In a city where property prices are so ludicrous a single room costs the same as a family house up North, business owners are having to get creative. Inventive basements and sky-high extensions are no longer attractive design extras but necessities. Not only do businesses have to maximise the space in which they can afford to retail, cook or consult with clients, but they need a hook; something that their competitors cannot offer. Italian chain Buono Sera have embraced this challenge with imagination in their Chelsea restaurant; Buono Sera @ The Jam. What "The Jam" refers to I know not, although if I had to hazard a guess it could refer to this problem of space maximisation - how to "jam" as many people keen to eat Italian food as possible into a wafer thin slice of SW3 real estate?
Walking past the restaurant you could easily miss it, dwarfed by neighbouring Paperchase, but at second glance there it is. And clearly its discreet entrance does little to dampen its trade; when the Accidental Cousin and I dined there yesterday the place was buzzing.
Go through the glass door into this sliver of an eaterie and you feel like you are entering a tree-house. Wood is everywhere, and the tables go upwards. Yep, this is the only restaurant I've ever been in where I have been required to scale a ladder to reach my table; and in high heels, I can tell you, this is a serious matter. With a traditional layout the restaurant could probably feed about 30 or so people, who if they didn't already know each other intimately when they arrived would certainly leave with that dubious qualification. But by building what are essentially bunk-benches above the existing booths this number of restaurant covers doubles. (Although I fear the odd tipsy diner may well be lost on the descent once in a while.)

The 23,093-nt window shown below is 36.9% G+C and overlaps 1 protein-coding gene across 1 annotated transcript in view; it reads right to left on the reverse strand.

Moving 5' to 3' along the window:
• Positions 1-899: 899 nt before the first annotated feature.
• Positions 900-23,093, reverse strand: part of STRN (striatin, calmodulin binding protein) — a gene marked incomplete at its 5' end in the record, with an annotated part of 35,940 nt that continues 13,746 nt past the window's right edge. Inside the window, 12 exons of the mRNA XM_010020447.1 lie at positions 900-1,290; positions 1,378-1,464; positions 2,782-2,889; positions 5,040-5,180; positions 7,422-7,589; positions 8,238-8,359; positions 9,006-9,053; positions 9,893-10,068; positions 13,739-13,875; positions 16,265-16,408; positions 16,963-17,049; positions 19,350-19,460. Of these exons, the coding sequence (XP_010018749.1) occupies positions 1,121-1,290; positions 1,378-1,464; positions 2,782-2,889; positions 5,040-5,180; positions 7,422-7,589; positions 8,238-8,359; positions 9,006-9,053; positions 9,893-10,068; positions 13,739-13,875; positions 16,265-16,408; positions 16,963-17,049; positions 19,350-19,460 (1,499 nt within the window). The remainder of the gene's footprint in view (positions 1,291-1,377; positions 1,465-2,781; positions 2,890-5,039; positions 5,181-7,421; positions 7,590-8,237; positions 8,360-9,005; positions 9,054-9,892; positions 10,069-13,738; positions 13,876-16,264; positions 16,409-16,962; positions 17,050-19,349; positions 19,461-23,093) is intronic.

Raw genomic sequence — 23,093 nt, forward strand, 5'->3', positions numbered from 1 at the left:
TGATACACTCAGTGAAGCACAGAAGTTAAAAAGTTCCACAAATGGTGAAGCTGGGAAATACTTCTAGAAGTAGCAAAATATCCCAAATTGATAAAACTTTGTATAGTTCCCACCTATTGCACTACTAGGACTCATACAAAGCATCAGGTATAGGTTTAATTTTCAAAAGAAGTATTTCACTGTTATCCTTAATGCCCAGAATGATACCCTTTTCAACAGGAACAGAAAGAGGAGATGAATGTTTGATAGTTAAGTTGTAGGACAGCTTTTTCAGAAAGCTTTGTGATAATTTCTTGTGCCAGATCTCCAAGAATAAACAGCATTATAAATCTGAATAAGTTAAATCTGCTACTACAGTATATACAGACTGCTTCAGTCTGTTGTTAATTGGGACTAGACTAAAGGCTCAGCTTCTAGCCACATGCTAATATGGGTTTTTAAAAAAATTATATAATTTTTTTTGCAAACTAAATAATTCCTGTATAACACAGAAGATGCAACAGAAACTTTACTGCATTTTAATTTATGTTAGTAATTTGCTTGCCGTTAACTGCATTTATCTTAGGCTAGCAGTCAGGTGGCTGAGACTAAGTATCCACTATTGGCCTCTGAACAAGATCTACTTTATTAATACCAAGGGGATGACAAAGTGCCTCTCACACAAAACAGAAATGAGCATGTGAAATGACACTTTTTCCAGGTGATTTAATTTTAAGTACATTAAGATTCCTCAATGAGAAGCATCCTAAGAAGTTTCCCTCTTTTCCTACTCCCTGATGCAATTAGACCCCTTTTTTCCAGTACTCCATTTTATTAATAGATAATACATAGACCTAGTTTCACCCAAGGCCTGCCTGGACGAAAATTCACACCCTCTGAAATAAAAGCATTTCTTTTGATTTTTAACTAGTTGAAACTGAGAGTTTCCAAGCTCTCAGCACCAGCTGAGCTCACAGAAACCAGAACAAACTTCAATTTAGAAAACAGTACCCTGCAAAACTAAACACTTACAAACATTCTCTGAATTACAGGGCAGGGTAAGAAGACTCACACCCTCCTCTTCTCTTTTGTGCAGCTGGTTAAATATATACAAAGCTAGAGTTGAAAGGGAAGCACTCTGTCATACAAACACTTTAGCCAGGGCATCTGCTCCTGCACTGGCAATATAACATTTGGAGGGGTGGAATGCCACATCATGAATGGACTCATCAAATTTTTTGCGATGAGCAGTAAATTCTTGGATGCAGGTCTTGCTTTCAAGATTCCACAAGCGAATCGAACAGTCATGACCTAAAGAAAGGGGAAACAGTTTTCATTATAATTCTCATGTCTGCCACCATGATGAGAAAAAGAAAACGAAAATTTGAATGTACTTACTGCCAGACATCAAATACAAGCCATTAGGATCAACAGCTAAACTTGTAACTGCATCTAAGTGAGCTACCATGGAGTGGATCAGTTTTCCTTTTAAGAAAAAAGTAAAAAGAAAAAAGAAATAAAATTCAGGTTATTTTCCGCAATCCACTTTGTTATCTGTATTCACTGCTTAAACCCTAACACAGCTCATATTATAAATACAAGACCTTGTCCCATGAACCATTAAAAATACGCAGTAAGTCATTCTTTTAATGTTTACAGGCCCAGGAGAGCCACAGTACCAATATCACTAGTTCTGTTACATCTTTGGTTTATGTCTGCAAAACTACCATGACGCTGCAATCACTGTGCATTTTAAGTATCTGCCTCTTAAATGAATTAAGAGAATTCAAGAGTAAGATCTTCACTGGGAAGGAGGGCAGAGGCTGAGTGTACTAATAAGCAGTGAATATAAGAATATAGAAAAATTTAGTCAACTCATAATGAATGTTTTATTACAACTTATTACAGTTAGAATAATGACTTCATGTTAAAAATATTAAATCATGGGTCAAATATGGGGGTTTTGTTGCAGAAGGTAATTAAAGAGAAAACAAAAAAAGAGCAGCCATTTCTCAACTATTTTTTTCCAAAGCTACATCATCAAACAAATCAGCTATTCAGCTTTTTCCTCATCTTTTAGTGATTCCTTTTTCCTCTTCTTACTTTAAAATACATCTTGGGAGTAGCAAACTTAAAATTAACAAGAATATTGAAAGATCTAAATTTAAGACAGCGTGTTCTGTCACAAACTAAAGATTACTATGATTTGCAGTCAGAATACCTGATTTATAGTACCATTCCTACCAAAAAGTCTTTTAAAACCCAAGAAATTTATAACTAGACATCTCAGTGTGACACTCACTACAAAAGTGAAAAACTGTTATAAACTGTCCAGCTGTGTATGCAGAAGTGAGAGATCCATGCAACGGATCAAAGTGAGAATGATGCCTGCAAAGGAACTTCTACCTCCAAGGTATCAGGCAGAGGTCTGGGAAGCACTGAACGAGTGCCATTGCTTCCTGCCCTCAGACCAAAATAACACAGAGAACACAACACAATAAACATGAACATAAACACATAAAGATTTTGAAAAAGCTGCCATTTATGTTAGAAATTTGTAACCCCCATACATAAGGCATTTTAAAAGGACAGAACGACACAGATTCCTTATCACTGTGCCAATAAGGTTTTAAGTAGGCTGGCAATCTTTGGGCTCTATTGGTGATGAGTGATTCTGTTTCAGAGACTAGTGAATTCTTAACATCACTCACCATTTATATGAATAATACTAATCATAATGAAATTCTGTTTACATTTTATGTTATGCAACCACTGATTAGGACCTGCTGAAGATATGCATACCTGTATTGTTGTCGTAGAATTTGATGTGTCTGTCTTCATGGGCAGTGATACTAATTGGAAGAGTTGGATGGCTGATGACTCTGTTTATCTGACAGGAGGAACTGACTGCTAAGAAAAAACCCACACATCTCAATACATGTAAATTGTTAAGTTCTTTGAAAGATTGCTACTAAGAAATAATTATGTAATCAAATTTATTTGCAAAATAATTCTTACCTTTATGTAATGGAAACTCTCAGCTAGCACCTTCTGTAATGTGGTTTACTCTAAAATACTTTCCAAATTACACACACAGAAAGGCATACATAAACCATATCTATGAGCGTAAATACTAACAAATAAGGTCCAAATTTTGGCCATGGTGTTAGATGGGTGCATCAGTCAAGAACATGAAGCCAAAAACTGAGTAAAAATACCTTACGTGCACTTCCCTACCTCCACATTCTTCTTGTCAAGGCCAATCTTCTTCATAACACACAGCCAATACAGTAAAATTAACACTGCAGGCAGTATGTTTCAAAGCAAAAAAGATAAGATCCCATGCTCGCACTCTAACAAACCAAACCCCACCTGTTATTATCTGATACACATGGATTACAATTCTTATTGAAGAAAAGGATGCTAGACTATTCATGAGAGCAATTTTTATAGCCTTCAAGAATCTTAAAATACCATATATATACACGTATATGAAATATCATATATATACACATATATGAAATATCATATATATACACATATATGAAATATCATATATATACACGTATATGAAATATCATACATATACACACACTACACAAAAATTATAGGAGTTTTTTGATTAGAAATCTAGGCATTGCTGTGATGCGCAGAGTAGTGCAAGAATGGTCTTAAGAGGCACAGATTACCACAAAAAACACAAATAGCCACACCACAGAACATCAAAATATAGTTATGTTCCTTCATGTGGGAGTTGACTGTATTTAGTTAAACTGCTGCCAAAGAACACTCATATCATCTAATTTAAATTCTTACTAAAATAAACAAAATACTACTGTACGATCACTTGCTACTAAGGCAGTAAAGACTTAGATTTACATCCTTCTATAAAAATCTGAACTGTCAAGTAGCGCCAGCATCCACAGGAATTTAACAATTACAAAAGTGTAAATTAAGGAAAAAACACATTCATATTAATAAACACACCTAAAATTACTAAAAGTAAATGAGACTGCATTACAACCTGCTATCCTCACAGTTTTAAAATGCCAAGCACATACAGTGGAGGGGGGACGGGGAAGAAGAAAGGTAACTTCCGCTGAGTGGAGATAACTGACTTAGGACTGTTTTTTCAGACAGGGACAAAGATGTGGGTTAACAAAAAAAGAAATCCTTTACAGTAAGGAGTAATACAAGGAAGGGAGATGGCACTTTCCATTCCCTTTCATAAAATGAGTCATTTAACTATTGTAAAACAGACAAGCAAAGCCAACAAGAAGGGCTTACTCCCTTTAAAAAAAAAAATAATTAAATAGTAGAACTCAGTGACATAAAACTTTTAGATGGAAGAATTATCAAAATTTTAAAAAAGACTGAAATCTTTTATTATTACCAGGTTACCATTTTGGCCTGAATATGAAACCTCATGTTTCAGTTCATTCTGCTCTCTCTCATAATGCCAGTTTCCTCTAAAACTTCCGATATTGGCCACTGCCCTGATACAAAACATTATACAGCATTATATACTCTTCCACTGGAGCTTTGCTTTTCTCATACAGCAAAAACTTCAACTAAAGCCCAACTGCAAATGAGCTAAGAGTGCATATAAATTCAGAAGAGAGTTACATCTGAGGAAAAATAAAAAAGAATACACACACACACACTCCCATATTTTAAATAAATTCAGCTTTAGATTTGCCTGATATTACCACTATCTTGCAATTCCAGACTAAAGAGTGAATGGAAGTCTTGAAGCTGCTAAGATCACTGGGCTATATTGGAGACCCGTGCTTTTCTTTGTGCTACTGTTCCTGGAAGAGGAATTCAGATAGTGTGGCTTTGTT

When I booked I was asked if we wanted to sit "upstairs" which invokes the same grandeur as the estate agent who once tried to sell us 3 bedrooms with built in bunk-beds as "3 double rooms with mezzanine sleeping areas". But in the spirit of adventure (remember how exciting it was to climb a ladder at bedtime when you were 8?) I said yes, and on arrival, up the Accidental Cousin and I climbed. After getting over the initial wave of vertigo we settled into our timber cabin, and had a very nice meal; mains were pretty standard Italian fare, desserts were fabulously beautiful ice cream creations. But all food was surpassed by the novelty of this restaurant's layout. The wait-staff hauled themselves up and down the metal scaffolding-like poles holding up the second layer of tables with glasses of wine and huge plates of food with great skill. Fellow diners clattered and chattered, seemingly unperturbed by the proximity of the air-conditioning system to their heads, or how only a bit of scaffolding and timber separated them from the floor a few feet below.
Has it come to pass then that we go out for dinner not to eat but to be entertained by novelty and clever set design? I suspected as much after my experience drinking in a freezing ice cave last summer. Restauranteurs must be both thrilled that the pressure is off their cuisine, but also disappointed that their hard work in the kitchen is eclipsed by their haberdashery. We may no longer go out for dinner and actually look forward to the food we will eat, but I shall remain grateful for the novelty themes and obscure decorations when service is slow; at least I'll have something to look at while I wait.